Though all gardening requires the gardener to monitor the nutrition of their plants, indoor gardening presents a unique challenge. This is because when plants are not grown directly in the ground, you must provide nearly every bit of food that they need. Make sure to follow the guidelines for each type of plant you are growing, as different ones may have varying requirements. For an all-purpose general fertilizer, you may want to try EarthPods or something equivalent.
Step Eight: Provide Adequate Water
Indoor plants don’t benefit from a rainstorm, nor can they grow long roots to tap into water sources deep in the ground. That means that you also have to provide all the water they need, in the amount necessary at the time, even if you aren’t at home. It’s easy to get this wrong. If you overwater, you will saturate the roots and cut off the oxygen supply to the roots, plus encourage mildew and mold. If you underwater, the plants will begin to droop and eventually get crusty and begin to die. Water occasionally, keeping the soil damp, but not wet. Plus, remember to always water at the base of the plants and do not pour water over the leaves.
Step Nine: Provide Enough Light
One of the most challenging parts of indoor gardening is providing enough of the proper kind of light for plants to grow healthy and strong. If you don’t have enough large windows or a sunroom, you may need to supplement by buying special grow lights that provide the proper kind of full spectrum UV rays necessary for plant growth.
Step Ten: Pollinate
In the great outdoors, pollination is a natural process that is accomplished by the help of the wind and little critters, such as bees and wasps. When gardening indoors, you may need to take care of this step yourself. To do so will require nothing more than a small paintbrush or a cotton swab to transfer the pollen from several of the male flowers to each female flower.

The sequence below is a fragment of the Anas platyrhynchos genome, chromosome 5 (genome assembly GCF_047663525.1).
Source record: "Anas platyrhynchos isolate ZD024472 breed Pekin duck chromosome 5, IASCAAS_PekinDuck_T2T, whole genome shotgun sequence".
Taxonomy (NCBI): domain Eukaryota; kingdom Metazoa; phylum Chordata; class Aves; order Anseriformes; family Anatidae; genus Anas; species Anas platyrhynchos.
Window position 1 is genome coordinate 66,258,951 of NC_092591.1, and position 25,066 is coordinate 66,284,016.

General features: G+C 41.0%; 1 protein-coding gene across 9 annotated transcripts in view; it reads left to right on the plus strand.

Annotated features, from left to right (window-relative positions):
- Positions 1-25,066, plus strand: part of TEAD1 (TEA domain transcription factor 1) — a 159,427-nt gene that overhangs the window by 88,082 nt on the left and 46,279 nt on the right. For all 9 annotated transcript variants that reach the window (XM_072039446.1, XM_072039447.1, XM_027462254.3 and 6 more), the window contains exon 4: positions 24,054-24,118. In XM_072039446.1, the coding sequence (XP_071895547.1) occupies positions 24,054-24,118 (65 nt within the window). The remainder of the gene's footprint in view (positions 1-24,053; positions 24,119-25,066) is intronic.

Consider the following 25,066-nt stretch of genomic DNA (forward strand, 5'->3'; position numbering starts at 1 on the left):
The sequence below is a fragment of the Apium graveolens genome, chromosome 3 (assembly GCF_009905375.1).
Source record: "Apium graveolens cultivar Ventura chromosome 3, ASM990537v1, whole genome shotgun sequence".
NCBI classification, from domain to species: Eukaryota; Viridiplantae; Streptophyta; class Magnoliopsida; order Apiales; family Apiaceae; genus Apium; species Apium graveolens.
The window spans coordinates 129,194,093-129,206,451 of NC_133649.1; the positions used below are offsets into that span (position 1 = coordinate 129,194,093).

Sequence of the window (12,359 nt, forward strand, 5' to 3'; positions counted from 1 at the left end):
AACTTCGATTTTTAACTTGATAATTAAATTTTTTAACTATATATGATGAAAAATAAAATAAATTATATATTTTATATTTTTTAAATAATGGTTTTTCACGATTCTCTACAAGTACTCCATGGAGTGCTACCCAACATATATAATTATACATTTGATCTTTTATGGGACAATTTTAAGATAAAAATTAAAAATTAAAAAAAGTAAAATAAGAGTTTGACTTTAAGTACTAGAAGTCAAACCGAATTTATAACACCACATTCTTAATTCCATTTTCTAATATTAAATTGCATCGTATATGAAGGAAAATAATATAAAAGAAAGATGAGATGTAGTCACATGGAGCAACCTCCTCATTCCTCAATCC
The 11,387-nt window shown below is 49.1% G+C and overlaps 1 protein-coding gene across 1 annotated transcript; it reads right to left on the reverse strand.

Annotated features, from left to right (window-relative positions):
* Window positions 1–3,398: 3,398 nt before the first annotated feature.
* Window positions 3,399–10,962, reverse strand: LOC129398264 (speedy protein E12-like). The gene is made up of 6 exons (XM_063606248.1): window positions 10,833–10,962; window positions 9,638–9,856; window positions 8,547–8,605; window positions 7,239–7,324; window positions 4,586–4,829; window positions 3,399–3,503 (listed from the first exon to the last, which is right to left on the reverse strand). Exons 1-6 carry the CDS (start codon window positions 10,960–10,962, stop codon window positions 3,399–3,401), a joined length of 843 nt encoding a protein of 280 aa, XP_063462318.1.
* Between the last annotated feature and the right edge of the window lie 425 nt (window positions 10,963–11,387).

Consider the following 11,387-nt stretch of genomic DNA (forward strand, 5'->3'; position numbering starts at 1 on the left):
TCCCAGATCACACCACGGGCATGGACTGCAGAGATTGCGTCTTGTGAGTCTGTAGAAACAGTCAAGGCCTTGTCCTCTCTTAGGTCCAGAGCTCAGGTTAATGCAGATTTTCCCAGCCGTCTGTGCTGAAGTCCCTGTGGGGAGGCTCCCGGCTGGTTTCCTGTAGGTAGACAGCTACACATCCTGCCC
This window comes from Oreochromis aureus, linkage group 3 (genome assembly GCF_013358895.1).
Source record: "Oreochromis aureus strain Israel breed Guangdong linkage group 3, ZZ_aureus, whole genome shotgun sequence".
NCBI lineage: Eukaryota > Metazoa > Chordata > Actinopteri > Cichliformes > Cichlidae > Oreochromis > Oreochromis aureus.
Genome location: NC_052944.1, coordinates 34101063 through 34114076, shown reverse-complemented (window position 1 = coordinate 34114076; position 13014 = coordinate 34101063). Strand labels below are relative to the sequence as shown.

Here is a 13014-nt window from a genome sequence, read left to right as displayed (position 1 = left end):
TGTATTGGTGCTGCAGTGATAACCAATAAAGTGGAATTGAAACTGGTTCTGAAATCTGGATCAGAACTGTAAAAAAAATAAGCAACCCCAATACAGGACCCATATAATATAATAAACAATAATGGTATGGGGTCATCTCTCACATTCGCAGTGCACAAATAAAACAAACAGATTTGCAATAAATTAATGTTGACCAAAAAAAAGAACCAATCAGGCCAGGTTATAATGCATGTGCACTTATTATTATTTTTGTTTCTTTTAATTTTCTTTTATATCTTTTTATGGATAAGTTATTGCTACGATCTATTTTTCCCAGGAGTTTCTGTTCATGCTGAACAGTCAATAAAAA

These 10 steps will get you well on your way to growing a successful indoor garden. Don’t be discouraged if you make some mistakes along the way. If you aren’t blessed with a green thumb, it can feel a little daunting at first, especially because it can be tricky to balance the needs of plants that depend totally on you.
I highly encourage newbies to start with just one or two easy varieties before branching out. The easiest garden plants to grow inside are usually in the herb category. As you get more comfortable, try adding lettuce, peppers, and tomatoes. Once you have mastered these, you may want to give brassicas, such as broccoli or cabbage a go.
Some plants that may not be suitable for attempting to grow indoors at all are vining or sprawling plants, such as some squash and melons, including cucumbers, and certain types of beans. (Unless of course, you have an amazing sunroom that you don’t mind being overrun.) Also, potatoes, though they technically can be container-grown, probably won’t give a large enough yield to bother with, unless if you just want to try them for novelty sake. Other plants that tend to grow quite large or that need lots of plants to provide proper pollination may not be suitable for an indoor garden, either. Some examples of these are corn, okra, or sunflowers.
Hydroponics (or A Fun Way to Garden Without Soil!)
It would hardly seem fair to give you a guide to indoor gardening without mentioning the fascinating art of hydroponics! This is a special kind of gardening that literally requires no soil. Many indoor gardeners rely entirely on hydroponics for growing elaborate gardens.
A hydroponic garden generally requires special equipment for suspending the seedlings in water-filled, nutrient-rich capsules, with attached grow lights over the growing table. Though this kind of setup usually requires a large initial investment, it provides a unique and fun growing environment that is totally different than traditional gardening.
If you are ready to take indoor gardening to the next level, hydroponics may appeal to you. Don’t hesitate to study into the specifics of how to nourish your plants and keep the water solution oxygenated properly. There is a learning curve in order to garden in this capacity, but for an experienced gardener, it can be a fun challenge to pursue.
Whether you decide to grow a basil plant on your windowsill, put a few hanging baskets of strawberries in your enclosed porch, pot a variety of veggies in your bay window, or set up a whole hydroponics system, indoor gardening is a fascinating and fun way to bring the natural world inside. Caring for plants is a fulfilling hobby and there truly is nothing quite like creating a meal from vegetables that you’ve grown yourself!